When former Washington Wizards player Etan Thomas hung up his basketball jersey to write a book on fatherhood, it wasn’t because he was an expert in parenting. He wrote Fatherhood: Rising to the Ultimate Challenge to inspire other young men and women who experienced a troubled childhood by growing up with an absent father, like his own.

“I wanted to beat the statistics that I always heard. I heard that you will end in jail, end up in a gang, end up pregnant so fought hard against it, “Thomas said. “Everybody has a choice in life.”

Born in Harlem, New York, Dedreck Etan Thomas, commonly referred to as Etan Thomas was raised with his younger brother, and by mother in Tulsa, Oklahoma. His parents divorced when he was very young. He spent summers in Harlem with his grandfather after his father left at the age of 7. The absence of Etan’s father at home began to hurt him in fifth grade when he noticed his father’s absence at his basketball games.

“I would look around and see other people’s fathers there at their games, at Boy Scouts, at recitals. My dad wasn’t there.”

He remained private, not opening up and talking about his feelings to anyone. His expressive outlet came through writing. In junior high school and continuing throughout high school, Thomas began writing everything he felt, all the pain he endured from his father’s constant nonexistence. He emotionally shut down.

Thomas explained:

“Although my father came to visit once a month, I needed more. Some I knew only got to see their father once every several months. I got to see mine once every month, and I still wanted more so I related to those kids that didn’t have a father at the home, everyday.” In his search for a male role model, Thomas turned to his pastor and AAU coach Reverend M.C. Potter.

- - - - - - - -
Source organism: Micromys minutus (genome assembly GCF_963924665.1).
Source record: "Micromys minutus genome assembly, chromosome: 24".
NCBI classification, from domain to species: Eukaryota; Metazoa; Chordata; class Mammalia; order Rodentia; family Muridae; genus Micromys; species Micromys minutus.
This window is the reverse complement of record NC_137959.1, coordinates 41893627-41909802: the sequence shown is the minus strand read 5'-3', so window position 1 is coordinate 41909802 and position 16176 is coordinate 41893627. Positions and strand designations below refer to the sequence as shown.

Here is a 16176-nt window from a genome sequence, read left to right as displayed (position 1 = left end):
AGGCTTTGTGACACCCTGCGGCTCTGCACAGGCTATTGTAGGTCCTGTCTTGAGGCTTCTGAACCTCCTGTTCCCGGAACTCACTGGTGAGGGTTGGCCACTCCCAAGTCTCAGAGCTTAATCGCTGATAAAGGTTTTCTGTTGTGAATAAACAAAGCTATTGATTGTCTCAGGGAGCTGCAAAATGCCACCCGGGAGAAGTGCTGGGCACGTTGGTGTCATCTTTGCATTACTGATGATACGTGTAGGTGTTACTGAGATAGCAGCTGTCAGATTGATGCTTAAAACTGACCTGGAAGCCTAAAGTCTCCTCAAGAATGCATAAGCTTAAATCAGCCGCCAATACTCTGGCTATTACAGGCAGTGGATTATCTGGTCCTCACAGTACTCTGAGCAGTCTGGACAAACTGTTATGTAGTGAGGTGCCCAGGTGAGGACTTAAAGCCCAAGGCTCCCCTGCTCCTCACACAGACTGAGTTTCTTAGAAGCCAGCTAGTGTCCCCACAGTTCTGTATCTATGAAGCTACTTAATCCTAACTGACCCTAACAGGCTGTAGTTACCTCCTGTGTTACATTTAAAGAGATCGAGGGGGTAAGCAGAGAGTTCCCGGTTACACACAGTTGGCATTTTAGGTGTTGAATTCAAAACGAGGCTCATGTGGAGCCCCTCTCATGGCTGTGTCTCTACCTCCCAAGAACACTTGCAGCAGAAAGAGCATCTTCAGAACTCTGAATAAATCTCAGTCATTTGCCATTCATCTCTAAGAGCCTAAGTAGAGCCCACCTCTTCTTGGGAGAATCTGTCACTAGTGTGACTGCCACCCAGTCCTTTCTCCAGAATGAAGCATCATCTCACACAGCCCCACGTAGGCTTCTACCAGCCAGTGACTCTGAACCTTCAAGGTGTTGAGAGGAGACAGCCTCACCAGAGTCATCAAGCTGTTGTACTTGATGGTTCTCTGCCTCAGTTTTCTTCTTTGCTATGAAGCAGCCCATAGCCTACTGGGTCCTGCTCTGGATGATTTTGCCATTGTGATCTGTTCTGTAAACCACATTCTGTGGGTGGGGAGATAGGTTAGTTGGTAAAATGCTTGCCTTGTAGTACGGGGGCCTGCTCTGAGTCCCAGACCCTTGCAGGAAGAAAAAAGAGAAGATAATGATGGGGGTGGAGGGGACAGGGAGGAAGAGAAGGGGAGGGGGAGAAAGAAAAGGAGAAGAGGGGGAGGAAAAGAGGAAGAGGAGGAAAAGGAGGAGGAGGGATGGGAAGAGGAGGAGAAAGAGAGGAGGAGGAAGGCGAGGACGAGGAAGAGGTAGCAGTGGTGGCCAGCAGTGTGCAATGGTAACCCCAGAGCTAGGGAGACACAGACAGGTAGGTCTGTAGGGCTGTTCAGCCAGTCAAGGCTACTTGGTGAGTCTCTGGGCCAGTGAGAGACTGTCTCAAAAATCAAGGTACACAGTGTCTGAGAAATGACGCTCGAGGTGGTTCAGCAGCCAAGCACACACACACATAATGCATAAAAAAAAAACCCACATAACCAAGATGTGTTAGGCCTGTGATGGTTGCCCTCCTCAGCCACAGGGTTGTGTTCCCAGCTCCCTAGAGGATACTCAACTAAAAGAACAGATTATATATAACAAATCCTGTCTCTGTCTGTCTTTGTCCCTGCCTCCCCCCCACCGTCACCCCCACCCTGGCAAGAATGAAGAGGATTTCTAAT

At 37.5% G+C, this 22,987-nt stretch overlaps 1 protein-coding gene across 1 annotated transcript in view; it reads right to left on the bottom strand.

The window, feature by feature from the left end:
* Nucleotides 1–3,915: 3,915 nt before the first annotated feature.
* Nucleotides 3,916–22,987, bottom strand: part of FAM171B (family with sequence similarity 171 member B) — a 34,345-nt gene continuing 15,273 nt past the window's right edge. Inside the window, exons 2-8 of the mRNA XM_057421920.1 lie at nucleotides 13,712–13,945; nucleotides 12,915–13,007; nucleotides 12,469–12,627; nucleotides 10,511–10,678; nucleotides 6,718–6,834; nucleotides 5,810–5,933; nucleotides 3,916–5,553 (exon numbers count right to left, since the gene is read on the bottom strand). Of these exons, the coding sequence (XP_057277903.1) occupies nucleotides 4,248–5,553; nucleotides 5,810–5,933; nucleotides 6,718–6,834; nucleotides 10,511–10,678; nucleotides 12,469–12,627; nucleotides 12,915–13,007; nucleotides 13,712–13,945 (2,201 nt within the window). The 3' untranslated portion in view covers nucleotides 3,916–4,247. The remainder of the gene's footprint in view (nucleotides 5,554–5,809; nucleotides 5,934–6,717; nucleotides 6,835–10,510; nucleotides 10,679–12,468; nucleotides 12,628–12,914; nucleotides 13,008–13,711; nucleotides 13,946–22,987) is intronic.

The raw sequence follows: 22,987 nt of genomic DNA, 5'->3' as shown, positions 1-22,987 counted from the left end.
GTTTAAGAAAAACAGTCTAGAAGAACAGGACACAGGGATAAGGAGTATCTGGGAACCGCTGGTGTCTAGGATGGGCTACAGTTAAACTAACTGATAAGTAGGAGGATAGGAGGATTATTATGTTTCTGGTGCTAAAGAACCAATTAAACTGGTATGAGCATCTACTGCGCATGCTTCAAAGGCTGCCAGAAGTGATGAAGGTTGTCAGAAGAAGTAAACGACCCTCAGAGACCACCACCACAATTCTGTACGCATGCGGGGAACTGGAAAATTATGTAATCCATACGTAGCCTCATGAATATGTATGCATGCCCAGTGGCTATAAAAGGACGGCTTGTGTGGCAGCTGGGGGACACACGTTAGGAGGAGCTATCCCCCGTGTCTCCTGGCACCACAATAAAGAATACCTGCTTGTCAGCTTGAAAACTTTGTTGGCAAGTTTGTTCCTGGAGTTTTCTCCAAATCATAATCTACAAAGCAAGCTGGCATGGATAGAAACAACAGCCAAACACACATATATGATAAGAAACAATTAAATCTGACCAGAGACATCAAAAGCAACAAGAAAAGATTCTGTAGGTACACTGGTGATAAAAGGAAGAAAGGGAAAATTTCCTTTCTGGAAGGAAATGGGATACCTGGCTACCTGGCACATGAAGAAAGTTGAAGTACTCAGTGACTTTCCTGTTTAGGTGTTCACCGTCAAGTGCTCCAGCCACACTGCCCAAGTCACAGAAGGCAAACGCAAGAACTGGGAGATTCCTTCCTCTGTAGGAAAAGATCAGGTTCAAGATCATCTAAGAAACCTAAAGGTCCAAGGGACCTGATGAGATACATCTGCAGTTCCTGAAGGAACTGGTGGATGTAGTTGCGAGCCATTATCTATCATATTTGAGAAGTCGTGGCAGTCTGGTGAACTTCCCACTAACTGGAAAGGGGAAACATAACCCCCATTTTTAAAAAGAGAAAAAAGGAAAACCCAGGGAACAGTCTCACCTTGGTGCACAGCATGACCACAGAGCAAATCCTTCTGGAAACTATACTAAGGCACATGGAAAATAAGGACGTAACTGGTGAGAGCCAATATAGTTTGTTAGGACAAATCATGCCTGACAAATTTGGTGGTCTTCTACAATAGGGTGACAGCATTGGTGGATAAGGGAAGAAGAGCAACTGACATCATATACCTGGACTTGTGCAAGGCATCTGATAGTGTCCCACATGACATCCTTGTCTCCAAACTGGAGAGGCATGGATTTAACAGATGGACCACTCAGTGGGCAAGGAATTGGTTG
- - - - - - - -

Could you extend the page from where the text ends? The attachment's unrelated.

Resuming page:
“Between Harlem and Tulsa growing up, I could name 20 or 30 guys that should have made it into the NBA before me that were around my age. I watched them. They could play , but they made a bad choice,” Thomas remembers.

Unlike many of the kids in his neighborhood, Thomas graduated from high school and attended Syracuse University, where he played college basketball and met wife, who also played basketball at Syracuse. He earned a degree in business management.

Now, the retired professional basketball player, who last played with the NBA in 2011 for the Atlanta Hawks, conducts panel discussions at churches with other thoughtful Black men, including CNN’s Roland Martin, TV and Radio personality Big Tigger, Washington Wizards A.J. Price and Trevor Ariza, Pastor John K. Jenkins of First Baptist Church of Glenarden, and Chick Hernandez of Comcast Sports Net.

Most recently he orchestrated a symposium on fatherhood at Greater Mount Calvary Holy Church in Northeast Washington, D.C. Similar panels are scheduled for Abyssinian Baptist Church in Harlem on Dec. 6 and at Reid Temple A.M.E. Church in Glenn Dale, Md. on Dec. 15.

He found the road to becoming a published author much tougher than becoming an NBA player. It took him two years to find a publisher who would take a chance on a chronicle of his life and his thoughts about fatherhood, he said.

Thomas’s book “Fatherhood: Rising to the Ultimate Challenge” features essays about life and parenting from celebrities and famous athletes including retired tennis player Andre Agassi, singer Will Downing, actor Ice Cube, rappers Chuck D of Public Enemy and Talib Kweli and current and former NBA stars Kareem Abdul Jabbar, Kevin Durant, Chris Paul and Grant Hill.

The retired athlete, now author and motivational speaker resides in Mitchellville with his wife Nichole and 3 children Malcolm, age 7, Imani, age 4; and Sierra, age 2.

Ashley D. Diggs

Special to the AFRO